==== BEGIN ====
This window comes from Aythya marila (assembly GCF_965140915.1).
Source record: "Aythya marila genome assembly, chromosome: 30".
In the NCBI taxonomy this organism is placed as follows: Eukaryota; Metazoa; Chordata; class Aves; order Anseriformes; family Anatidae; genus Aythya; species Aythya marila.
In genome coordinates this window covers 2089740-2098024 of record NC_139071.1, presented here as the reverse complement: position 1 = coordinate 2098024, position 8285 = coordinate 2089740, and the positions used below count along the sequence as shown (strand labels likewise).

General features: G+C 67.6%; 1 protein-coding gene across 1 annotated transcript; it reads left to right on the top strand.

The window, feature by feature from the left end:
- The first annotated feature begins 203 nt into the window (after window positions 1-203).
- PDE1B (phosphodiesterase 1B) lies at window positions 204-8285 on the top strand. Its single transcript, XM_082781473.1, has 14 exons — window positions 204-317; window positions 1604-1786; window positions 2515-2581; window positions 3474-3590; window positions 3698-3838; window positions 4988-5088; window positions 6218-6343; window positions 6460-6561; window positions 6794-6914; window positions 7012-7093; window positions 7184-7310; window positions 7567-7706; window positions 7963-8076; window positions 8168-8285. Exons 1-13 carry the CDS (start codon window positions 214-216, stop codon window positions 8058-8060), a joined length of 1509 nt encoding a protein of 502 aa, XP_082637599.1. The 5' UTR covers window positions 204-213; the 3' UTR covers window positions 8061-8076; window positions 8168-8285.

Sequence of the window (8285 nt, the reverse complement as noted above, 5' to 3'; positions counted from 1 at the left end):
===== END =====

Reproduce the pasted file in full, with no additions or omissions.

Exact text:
This window comes from Aythya marila (assembly GCF_965140915.1).
Source record: "Aythya marila genome assembly, chromosome: 30".
In the NCBI taxonomy this organism is placed as follows: Eukaryota; Metazoa; Chordata; class Aves; order Anseriformes; family Anatidae; genus Aythya; species Aythya marila.
In genome coordinates this window covers 2089740-2098024 of record NC_139071.1, presented here as the reverse complement: position 1 = coordinate 2098024, position 8285 = coordinate 2089740, and the positions used below count along the sequence as shown (strand labels likewise).

General features: G+C 67.6%; 1 protein-coding gene across 1 annotated transcript; it reads left to right on the top strand.

The window, feature by feature from the left end:
- The first annotated feature begins 203 nt into the window (after window positions 1-203).
- PDE1B (phosphodiesterase 1B) lies at window positions 204-8285 on the top strand. Its single transcript, XM_082781473.1, has 14 exons — window positions 204-317; window positions 1604-1786; window positions 2515-2581; window positions 3474-3590; window positions 3698-3838; window positions 4988-5088; window positions 6218-6343; window positions 6460-6561; window positions 6794-6914; window positions 7012-7093; window positions 7184-7310; window positions 7567-7706; window positions 7963-8076; window positions 8168-8285. Exons 1-13 carry the CDS (start codon window positions 214-216, stop codon window positions 8058-8060), a joined length of 1509 nt encoding a protein of 502 aa, XP_082637599.1. The 5' UTR covers window positions 204-213; the 3' UTR covers window positions 8061-8076; window positions 8168-8285.

Sequence of the window (8285 nt, the reverse complement as noted above, 5' to 3'; positions counted from 1 at the left end):